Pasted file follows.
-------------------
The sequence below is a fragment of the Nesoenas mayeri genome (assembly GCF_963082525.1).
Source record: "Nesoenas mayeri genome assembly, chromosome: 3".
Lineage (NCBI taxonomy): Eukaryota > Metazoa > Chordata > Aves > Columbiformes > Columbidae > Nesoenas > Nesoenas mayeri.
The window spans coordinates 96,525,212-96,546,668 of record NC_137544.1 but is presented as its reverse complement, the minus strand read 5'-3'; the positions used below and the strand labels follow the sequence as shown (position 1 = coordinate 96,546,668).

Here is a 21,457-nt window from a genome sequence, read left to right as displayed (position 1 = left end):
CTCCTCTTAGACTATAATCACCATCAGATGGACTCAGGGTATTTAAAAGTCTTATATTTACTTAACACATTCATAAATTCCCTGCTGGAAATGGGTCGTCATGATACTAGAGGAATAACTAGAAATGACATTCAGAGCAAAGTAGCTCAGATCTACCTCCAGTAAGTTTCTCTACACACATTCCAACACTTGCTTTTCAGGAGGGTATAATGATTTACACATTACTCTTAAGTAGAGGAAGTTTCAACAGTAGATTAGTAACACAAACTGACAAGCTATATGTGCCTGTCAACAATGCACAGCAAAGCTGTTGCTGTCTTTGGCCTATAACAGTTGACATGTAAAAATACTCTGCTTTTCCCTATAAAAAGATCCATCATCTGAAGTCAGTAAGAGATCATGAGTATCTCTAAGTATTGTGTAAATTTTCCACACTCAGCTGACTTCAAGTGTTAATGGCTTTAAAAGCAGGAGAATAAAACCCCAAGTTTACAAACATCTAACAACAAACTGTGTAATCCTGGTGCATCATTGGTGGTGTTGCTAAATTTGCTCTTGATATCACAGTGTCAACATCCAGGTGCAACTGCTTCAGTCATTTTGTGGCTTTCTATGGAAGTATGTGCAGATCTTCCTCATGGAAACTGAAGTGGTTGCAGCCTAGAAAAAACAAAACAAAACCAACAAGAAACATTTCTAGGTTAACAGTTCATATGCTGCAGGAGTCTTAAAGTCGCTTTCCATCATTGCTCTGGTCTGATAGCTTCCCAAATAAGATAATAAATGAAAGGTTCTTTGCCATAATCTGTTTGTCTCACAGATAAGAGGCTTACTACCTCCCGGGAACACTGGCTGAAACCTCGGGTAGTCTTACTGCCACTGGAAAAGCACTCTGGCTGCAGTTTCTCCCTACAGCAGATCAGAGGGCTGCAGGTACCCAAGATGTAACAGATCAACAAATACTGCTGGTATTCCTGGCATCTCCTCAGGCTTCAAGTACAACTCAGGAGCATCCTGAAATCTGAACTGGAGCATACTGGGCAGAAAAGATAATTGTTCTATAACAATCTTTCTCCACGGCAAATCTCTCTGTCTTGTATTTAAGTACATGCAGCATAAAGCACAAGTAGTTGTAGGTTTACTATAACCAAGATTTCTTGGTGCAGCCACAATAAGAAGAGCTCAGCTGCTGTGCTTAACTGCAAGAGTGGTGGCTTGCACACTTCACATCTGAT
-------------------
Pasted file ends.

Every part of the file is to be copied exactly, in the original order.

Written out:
The sequence below is a fragment of the Nesoenas mayeri genome (assembly GCF_963082525.1).
Source record: "Nesoenas mayeri genome assembly, chromosome: 3".
Lineage (NCBI taxonomy): Eukaryota > Metazoa > Chordata > Aves > Columbiformes > Columbidae > Nesoenas > Nesoenas mayeri.
The window spans coordinates 96,525,212-96,546,668 of record NC_137544.1 but is presented as its reverse complement, the minus strand read 5'-3'; the positions used below and the strand labels follow the sequence as shown (position 1 = coordinate 96,546,668).

Here is a 21,457-nt window from a genome sequence, read left to right as displayed (position 1 = left end):
CTCCTCTTAGACTATAATCACCATCAGATGGACTCAGGGTATTTAAAAGTCTTATATTTACTTAACACATTCATAAATTCCCTGCTGGAAATGGGTCGTCATGATACTAGAGGAATAACTAGAAATGACATTCAGAGCAAAGTAGCTCAGATCTACCTCCAGTAAGTTTCTCTACACACATTCCAACACTTGCTTTTCAGGAGGGTATAATGATTTACACATTACTCTTAAGTAGAGGAAGTTTCAACAGTAGATTAGTAACACAAACTGACAAGCTATATGTGCCTGTCAACAATGCACAGCAAAGCTGTTGCTGTCTTTGGCCTATAACAGTTGACATGTAAAAATACTCTGCTTTTCCCTATAAAAAGATCCATCATCTGAAGTCAGTAAGAGATCATGAGTATCTCTAAGTATTGTGTAAATTTTCCACACTCAGCTGACTTCAAGTGTTAATGGCTTTAAAAGCAGGAGAATAAAACCCCAAGTTTACAAACATCTAACAACAAACTGTGTAATCCTGGTGCATCATTGGTGGTGTTGCTAAATTTGCTCTTGATATCACAGTGTCAACATCCAGGTGCAACTGCTTCAGTCATTTTGTGGCTTTCTATGGAAGTATGTGCAGATCTTCCTCATGGAAACTGAAGTGGTTGCAGCCTAGAAAAAACAAAACAAAACCAACAAGAAACATTTCTAGGTTAACAGTTCATATGCTGCAGGAGTCTTAAAGTCGCTTTCCATCATTGCTCTGGTCTGATAGCTTCCCAAATAAGATAATAAATGAAAGGTTCTTTGCCATAATCTGTTTGTCTCACAGATAAGAGGCTTACTACCTCCCGGGAACACTGGCTGAAACCTCGGGTAGTCTTACTGCCACTGGAAAAGCACTCTGGCTGCAGTTTCTCCCTACAGCAGATCAGAGGGCTGCAGGTACCCAAGATGTAACAGATCAACAAATACTGCTGGTATTCCTGGCATCTCCTCAGGCTTCAAGTACAACTCAGGAGCATCCTGAAATCTGAACTGGAGCATACTGGGCAGAAAAGATAATTGTTCTATAACAATCTTTCTCCACGGCAAATCTCTCTGTCTTGTATTTAAGTACATGCAGCATAAAGCACAAGTAGTTGTAGGTTTACTATAACCAAGATTTCTTGGTGCAGCCACAATAAGAAGAGCTCAGCTGCTGTGCTTAACTGCAAGAGTGGTGGCTTGCACACTTCACATCTGAT